ACE Inhibitors Better ARBs in New Meta-Analysis in Hypertensives

April 23, 2012

April 23, 2012 (Updated April 26, 2012) (Rotterdam, the Netherlands) — A new meta-analysis has shown that use of ACE inhibitors is associated with a 10% reduction in all-cause mortality over four years in hypertensive patients, compared with contemporary therapy that included blood-pressure lowering with drugs other than ACE inhibitors or angiotensin-receptor blockers (ARBs) [1]. In contrast, ARBs had a neutral effect on deaths, note Dr Laura C van Vark (Erasmus Medical Center, Rotterdam, the Netherlands) and colleagues in their report, published online April 17, 2012 in the European Heart Journal.

Even a small reduction in mortality in absolute terms would translate into lots of lives saved, at little cost, because most ACE inhibitors are now available generically.

This is the first study that scientifically evaluates the value of renin-angiotensin-aldosterone-system (RAAS) inhibitors on mortality in their main indication of hypertension, say van Vark and colleagues. All previous findings of reductions in both cardiovascular morbidity and mortality with ACE inhibitors and ARBs have been in trials that primarily enrolled patients with indications such as heart failure and coronary artery disease, she and her colleagues note.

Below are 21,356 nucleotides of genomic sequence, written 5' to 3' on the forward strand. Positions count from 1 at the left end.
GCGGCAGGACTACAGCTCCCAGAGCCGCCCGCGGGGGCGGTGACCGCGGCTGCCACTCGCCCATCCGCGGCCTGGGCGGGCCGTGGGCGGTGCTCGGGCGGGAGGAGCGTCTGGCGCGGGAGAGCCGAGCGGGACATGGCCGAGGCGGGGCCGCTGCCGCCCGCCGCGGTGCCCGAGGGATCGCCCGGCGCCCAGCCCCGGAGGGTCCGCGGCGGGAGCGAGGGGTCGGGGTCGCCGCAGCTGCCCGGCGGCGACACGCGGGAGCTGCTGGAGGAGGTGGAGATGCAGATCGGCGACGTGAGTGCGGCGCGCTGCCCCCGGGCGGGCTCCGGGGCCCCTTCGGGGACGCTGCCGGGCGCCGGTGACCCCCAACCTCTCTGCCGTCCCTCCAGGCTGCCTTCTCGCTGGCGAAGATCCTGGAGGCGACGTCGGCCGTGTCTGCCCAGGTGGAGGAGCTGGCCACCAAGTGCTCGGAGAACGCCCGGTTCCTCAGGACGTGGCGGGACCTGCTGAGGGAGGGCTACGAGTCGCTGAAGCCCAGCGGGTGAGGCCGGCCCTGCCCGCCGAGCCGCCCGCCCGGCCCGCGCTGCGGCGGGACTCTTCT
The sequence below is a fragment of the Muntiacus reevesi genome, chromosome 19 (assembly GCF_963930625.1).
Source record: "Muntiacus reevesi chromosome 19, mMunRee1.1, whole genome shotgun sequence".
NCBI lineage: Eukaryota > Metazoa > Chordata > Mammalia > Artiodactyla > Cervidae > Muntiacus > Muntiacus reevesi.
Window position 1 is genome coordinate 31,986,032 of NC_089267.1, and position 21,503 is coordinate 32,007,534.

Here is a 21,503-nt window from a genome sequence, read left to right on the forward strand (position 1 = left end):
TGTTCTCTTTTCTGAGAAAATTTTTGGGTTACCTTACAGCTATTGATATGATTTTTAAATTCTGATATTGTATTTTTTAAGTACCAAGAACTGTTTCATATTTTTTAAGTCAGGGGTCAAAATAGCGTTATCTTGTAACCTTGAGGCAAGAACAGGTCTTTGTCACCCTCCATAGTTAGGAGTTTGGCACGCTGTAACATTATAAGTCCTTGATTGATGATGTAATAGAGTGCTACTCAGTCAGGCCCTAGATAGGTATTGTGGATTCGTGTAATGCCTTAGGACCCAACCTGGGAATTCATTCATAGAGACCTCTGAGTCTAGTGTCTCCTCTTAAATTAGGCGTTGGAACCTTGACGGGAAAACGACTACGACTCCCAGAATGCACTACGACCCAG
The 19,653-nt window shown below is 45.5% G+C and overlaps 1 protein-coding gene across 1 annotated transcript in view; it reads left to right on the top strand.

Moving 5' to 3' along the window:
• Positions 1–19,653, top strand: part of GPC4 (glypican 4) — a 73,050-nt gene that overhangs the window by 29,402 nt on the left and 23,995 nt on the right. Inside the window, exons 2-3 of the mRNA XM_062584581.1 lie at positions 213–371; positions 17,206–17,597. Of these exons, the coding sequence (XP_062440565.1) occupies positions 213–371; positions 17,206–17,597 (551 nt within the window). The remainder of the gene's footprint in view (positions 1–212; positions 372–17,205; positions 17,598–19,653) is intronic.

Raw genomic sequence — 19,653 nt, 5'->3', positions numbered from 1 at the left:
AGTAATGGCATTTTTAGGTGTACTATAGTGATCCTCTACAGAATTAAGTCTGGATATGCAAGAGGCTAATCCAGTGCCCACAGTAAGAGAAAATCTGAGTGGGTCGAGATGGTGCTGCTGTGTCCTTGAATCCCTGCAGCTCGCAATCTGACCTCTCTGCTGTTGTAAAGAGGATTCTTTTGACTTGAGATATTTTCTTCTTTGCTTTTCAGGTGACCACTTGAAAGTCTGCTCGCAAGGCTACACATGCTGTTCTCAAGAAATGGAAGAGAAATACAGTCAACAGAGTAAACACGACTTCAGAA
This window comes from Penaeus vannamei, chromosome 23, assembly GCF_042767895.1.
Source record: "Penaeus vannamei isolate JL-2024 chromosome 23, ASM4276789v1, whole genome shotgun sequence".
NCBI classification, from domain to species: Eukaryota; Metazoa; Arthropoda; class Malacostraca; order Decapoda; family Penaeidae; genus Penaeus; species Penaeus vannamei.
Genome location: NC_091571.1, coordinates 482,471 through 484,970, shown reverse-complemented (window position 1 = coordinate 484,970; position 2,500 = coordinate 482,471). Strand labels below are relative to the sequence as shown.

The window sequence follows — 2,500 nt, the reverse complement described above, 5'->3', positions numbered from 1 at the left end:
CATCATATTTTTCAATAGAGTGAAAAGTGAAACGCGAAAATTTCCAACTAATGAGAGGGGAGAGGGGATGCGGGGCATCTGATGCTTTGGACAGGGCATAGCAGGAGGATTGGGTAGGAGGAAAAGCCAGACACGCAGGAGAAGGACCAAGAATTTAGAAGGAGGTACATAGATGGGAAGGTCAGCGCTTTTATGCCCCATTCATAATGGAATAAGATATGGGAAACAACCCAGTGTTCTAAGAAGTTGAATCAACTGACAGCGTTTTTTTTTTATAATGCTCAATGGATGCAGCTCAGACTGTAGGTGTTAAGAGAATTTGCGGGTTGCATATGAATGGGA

Coauthor Dr K Martijn Akkerhuis (Erasmus Medical Center) told heartwire : "These new findings provide an additional argument to treat patients with hypertension with ACE inhibitors. This provides an extra mortality benefit, albeit small in absolute terms (3.8 per 1000 patient-years), but remember this was in addition to contemporary background therapy with aspirin, statins, and other agents.

"Also, because millions suffer from hypertension, even a small reduction in mortality in absolute terms would translate into lots of lives saved, at little cost, because most ACE inhibitors are now available generically. This finding will enhance the widespread use of these agents as a first-line treatment option," he stresses.

Controversial Finding Should Be Interpreted With Caution

The researchers acknowledge that the differential effect between ACE inhibitors and ARBs "should be considered a post hoc observation and interpreted with caution." But Akkerhuis notes that a meta-analysis of 37 trials published last year also showed a neutral effect of ARBs on mortality in a broad population of patients. Dr Franz H Messerli (St Luke Roosevelt Hospital, New York, NY), who was senior author on this ARB meta-analysis but is not involved in the new research, told heartwire there are a couple of possible explanations.